This page may contain affiliate links. As an Amazon Affiliate, I earn on qualifying purchases. Please see our disclosure for more information.

One of my favorite aspects of homeschooling is being able to combine our son’s interests and passions into his homeschool curriculum. Interest-led learning gives us the opportunity to observe and talk with our son about the things he’d like to learn.

Winter Homeschool Curriculum + Interest-Led Learning

 

Our son’s curiosity guides many of our curriculum choices. Curiosity sparks interest. We customize his daily learning experience so it’s not just a chore to get through but a way he can develop life-long passions and talents. We want to light a fire so he has a desire to learn.

 

Check-Ins

It is easy to feel overwhelmed in homeschooling. It’s also easy to feel static and stagnant. To keep us moving forward and keep things interesting, I’ve found regular check-ins are helpful. We homeschool year-round.

Checking in three times a year works best for us. To align with our local school district reporting, our official school year begins in September, so that’s the first check-in. I also add a check-in for mid-December with possible curriculum changes after the new year. And again in mid-May for June adjustments.

Our check-ins include evaluating our current homeschool curriculum, determining what works and what doesn’t, and often switching things up. Checking in three times in a calendar year also help with focusing on my son’s new interests and hobbies, plus his growth and maturity. What worked last year may not work as he’s aged a year.

With the new year fast approaching, we’re finalizing our January lesson plans. Over the past eighteen months, we’ve focused on things he’s passionate about or thinks he may be passionate about. We do this by letting him choose a subject each month to focus on.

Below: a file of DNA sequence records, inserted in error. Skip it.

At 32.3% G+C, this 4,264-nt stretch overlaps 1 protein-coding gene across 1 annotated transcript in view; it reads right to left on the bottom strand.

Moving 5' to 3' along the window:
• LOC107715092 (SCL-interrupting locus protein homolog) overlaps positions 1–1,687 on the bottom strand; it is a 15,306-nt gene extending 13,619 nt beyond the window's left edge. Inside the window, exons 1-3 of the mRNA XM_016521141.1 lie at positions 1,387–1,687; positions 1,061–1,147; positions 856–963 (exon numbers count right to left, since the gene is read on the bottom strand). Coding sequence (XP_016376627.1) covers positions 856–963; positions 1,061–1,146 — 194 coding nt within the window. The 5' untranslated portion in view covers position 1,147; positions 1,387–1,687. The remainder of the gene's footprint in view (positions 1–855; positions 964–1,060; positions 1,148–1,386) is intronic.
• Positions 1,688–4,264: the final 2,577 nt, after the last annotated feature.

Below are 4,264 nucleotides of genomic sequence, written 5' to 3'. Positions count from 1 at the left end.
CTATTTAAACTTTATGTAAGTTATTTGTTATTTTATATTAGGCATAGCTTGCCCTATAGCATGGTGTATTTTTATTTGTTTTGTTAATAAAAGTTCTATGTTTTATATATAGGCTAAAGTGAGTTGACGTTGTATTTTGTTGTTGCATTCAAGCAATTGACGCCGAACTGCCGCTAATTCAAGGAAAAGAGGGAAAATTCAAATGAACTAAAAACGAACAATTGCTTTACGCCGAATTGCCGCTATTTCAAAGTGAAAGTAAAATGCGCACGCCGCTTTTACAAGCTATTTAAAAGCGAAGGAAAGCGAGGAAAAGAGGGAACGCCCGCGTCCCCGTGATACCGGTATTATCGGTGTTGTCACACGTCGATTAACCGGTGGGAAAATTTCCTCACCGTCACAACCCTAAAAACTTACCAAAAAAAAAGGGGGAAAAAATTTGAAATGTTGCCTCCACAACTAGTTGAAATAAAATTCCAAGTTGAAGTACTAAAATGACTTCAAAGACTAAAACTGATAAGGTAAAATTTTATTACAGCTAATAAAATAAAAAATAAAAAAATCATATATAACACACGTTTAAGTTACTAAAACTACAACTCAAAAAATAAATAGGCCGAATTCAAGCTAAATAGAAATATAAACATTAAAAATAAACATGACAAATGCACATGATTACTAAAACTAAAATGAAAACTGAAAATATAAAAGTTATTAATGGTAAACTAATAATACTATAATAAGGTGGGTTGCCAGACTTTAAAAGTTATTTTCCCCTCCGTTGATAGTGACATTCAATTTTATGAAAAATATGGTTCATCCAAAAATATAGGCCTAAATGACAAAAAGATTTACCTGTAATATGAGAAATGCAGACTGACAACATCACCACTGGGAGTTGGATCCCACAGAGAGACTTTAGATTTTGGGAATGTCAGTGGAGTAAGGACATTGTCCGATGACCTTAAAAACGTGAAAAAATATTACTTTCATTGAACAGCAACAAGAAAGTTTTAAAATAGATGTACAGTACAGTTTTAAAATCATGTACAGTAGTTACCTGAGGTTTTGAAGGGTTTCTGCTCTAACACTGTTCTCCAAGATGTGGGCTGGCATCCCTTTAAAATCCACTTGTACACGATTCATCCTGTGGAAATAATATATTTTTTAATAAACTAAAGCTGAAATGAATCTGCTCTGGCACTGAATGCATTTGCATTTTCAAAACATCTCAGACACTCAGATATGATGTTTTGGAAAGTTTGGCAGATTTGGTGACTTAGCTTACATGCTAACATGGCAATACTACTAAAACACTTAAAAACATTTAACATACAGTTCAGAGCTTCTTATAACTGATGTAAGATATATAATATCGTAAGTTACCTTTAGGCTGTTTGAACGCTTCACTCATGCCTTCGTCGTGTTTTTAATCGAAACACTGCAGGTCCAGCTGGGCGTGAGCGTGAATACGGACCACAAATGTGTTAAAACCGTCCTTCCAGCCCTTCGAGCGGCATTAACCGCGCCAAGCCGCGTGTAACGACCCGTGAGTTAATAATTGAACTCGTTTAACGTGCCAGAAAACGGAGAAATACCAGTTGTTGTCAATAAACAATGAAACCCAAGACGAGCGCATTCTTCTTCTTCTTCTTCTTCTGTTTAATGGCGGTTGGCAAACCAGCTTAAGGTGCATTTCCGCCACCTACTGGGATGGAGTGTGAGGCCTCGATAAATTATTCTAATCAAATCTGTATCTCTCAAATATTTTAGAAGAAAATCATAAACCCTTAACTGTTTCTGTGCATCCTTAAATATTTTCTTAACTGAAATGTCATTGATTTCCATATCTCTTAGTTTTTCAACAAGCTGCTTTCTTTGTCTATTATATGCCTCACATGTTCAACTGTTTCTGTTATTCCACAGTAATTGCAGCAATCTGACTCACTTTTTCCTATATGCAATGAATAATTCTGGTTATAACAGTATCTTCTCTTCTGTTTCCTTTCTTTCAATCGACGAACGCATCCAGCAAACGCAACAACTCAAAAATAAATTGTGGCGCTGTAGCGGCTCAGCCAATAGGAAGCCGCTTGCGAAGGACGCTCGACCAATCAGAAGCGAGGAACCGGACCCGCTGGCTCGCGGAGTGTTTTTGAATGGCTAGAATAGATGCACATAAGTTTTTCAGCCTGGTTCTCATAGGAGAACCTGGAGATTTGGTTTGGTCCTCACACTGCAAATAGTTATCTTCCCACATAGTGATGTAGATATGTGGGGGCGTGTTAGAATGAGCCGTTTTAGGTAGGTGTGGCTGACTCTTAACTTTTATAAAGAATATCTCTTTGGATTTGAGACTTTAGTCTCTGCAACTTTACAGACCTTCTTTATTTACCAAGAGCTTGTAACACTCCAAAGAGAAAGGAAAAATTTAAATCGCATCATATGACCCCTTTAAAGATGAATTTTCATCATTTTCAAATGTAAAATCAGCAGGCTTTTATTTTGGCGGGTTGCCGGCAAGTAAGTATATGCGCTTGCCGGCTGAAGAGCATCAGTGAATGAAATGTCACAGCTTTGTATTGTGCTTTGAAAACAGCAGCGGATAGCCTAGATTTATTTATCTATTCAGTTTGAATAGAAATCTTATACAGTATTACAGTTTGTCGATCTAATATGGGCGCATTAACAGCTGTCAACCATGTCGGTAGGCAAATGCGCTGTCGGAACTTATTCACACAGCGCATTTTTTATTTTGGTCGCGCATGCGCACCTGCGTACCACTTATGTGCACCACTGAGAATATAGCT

Each month, I also choose something I think he may be interested in. This give us two new things to explore each month. Today, he may not want to be a rocket scientist, but how does he know unless he learns more about aerospace?

Some of the interests have stuck. He loves piano, Japanese (the language and learning about the culture), and skiing. He also really enjoys art (both on paper and computer) and martial arts. These items are something we continue to expand on.

While finding his passions is important, I also want him to learn how to learn—how to be curious, and to want to discover more about any subject.

 

Interest-Led Learning

Interest led-learning (ILL), sometimes called rabbit trailing or passion-oriented learning, is essentially allowing your child’s curiosity to dictate the homeschool curriculum.

Children are naturally curious. Paying attention to your child’s curiosity can make a huge difference not only in the excitement of your homeschool but can also lead them to find passions to carry them into adulthood and develop rewarding careers.

My friend Renee Harris and her husband, Jonathon, of Parent Their Passion, have fine-tuned interest-led learning to help their children hone valuable, and profitable, skillsets.

Over the past couple of years, my son’s interests have really started to peak. We’ve been letting him explore his interests via specialty classes (online or in-person) to try a variety of things. In the past few months, we’ve taken a Way of the Sword class, Damascus jewelry making class, joined a Wild + Free group, knapped stone tools, and participated in an experimental archeology project.

While we’re still going to follow new interests as they come up, we’re also looking to begin to fine-tune some current interests and see where he can take them.

Winter Homeschool Curriculum

 

Traditional Academics

While many families focus only on their child’s interest to cover all subjects, others combine interest-led learning with traditional academics or bookwork. Currently, we use a mixture of textbooks for core subjects along with allowing opportunities to pursue interests.